How to Do a Front Flip Like Evan Bourne

by Nick Mann

One of the highest flying moves performed in professional wrestling is the flip done by Evan Bourne. The technical name for this maneuver is the Shooting Star Press and first involves an athlete climbing the top ropes with his opponent lying on the mat. He then jumps into the air and completes an inverted back flip and lands on top of his opponent. Learning this maneuver is challenging and can be potentially dangerous.

Items you will need

  • Trampoline, mattress or wrestling ring
Step 1

Find a safe, soft surface to practice the Shooting Star Press. A trampoline is ideal because of the bounce it provides, but a large mattress will also work. An actual wrestling ring will also work, but can be dangerous when first learning. Make sure there are no obstacles or hazards in the way when practicing to ensure safety.

Step 2

Stand at the corner of your trampoline or mattress. If you are using an actual wrestling ring, then you should climb the top ropes and balance in an upright position. You should have at least 8 to 10 feet of room in front of you to land on once you flip forward.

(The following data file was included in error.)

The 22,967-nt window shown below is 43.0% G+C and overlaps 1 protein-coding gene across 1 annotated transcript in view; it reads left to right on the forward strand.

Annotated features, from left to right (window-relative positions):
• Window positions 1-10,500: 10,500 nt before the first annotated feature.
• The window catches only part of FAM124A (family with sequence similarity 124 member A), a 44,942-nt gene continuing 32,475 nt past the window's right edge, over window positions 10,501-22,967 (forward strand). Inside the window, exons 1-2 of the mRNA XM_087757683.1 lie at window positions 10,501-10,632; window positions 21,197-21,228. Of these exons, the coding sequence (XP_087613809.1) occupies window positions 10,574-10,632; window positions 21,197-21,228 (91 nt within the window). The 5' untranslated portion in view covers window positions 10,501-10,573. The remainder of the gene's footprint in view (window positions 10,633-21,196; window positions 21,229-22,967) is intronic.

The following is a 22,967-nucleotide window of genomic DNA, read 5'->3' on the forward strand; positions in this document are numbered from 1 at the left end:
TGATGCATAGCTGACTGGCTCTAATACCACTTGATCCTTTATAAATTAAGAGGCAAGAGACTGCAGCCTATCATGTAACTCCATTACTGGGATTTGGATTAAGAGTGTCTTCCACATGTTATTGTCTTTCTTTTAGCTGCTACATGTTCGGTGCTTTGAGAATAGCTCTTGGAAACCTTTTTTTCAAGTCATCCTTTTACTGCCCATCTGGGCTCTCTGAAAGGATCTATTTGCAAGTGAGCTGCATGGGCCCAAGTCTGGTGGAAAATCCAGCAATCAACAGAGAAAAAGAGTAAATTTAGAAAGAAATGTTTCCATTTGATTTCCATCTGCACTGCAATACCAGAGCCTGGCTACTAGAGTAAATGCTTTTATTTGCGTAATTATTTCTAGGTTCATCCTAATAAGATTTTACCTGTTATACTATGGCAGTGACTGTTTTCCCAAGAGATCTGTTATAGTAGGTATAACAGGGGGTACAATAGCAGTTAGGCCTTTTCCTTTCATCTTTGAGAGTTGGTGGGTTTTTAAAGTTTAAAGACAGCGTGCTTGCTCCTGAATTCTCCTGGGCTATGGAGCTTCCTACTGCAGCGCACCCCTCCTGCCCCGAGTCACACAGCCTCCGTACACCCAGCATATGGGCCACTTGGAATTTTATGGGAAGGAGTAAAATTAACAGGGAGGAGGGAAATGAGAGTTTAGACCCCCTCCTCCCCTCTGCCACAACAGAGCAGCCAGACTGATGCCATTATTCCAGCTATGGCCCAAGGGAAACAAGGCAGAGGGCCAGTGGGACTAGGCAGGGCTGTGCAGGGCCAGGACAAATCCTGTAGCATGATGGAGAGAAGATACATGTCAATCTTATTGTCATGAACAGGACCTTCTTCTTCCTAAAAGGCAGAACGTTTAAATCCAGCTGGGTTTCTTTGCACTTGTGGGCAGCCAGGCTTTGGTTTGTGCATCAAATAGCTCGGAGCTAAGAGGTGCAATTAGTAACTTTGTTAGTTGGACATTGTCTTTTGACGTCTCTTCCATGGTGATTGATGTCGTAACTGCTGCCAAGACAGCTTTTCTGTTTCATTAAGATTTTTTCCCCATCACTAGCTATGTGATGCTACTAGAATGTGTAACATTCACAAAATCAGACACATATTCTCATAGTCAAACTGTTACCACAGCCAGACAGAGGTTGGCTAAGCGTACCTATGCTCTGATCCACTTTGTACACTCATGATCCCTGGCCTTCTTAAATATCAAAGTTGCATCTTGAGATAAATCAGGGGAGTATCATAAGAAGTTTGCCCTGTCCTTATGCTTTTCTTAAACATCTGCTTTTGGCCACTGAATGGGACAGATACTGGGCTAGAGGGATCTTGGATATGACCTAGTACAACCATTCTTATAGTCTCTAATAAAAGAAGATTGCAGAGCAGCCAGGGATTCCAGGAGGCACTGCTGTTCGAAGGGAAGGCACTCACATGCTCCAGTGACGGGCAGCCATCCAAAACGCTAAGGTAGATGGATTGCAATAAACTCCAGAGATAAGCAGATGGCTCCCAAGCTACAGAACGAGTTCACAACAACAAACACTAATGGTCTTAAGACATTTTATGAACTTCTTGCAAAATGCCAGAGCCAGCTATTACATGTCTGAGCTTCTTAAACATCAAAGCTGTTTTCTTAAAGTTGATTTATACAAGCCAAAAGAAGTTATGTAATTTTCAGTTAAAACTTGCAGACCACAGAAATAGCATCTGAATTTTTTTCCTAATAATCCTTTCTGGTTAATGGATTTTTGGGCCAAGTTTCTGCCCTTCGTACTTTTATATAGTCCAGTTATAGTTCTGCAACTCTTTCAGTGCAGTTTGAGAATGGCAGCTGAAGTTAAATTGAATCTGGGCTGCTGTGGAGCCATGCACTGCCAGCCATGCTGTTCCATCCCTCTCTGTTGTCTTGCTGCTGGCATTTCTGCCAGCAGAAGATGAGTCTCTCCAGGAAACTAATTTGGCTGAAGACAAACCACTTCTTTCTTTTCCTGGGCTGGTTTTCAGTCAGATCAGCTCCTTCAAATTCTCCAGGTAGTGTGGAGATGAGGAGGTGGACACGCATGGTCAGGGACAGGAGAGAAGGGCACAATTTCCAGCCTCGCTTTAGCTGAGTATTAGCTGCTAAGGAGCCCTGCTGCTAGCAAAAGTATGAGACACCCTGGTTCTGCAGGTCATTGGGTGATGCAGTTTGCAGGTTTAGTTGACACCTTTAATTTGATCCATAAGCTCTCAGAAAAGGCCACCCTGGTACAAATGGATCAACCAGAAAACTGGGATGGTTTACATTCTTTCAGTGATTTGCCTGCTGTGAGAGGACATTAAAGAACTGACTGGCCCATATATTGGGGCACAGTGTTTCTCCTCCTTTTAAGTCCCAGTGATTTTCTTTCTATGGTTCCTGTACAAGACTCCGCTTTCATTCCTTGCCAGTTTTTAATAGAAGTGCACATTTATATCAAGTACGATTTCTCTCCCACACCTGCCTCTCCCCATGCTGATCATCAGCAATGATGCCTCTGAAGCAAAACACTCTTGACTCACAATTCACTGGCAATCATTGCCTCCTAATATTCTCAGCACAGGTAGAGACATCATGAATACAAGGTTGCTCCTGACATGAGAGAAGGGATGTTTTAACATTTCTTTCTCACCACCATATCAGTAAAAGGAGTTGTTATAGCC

Step 3

Jump in the air as high as possible. If you are on a trampoline, it helps to jump up and down a few times in order to build momentum. If you are using a wrestling ring, then you will simply use the ropes for bounce.

Step 4

Leap upward into the air and force your body to do a back flip. This can be accomplished by tilting your head backward and using the momentum to propel yourself through the motion of a back flip. Make sure that you propel yourself far enough in front to create a safe landing.

Step 5

Propel your body forward until your stomach is parallel with the landing surface. Once you are parallel, allow your body to fall flat to the surface and brace yourself for impact. If you have an opponent underneath you, your stomach should land on his stomach.

Tips & Warnings

  • Be sure that you are comfortable with performing a standard back flip before trying this move.
  • This move can be very dangerous and can result in serious neck injury, so be careful.
  • Practice this move without an opponent underneath you at first. Otherwise, there is the potential for an injury.

About the Author

Nick Mann has been a writer since 2005, focusing on home-and-garden topics. He has a bachelor's degree in psychology from the University of North Carolina at Asheville.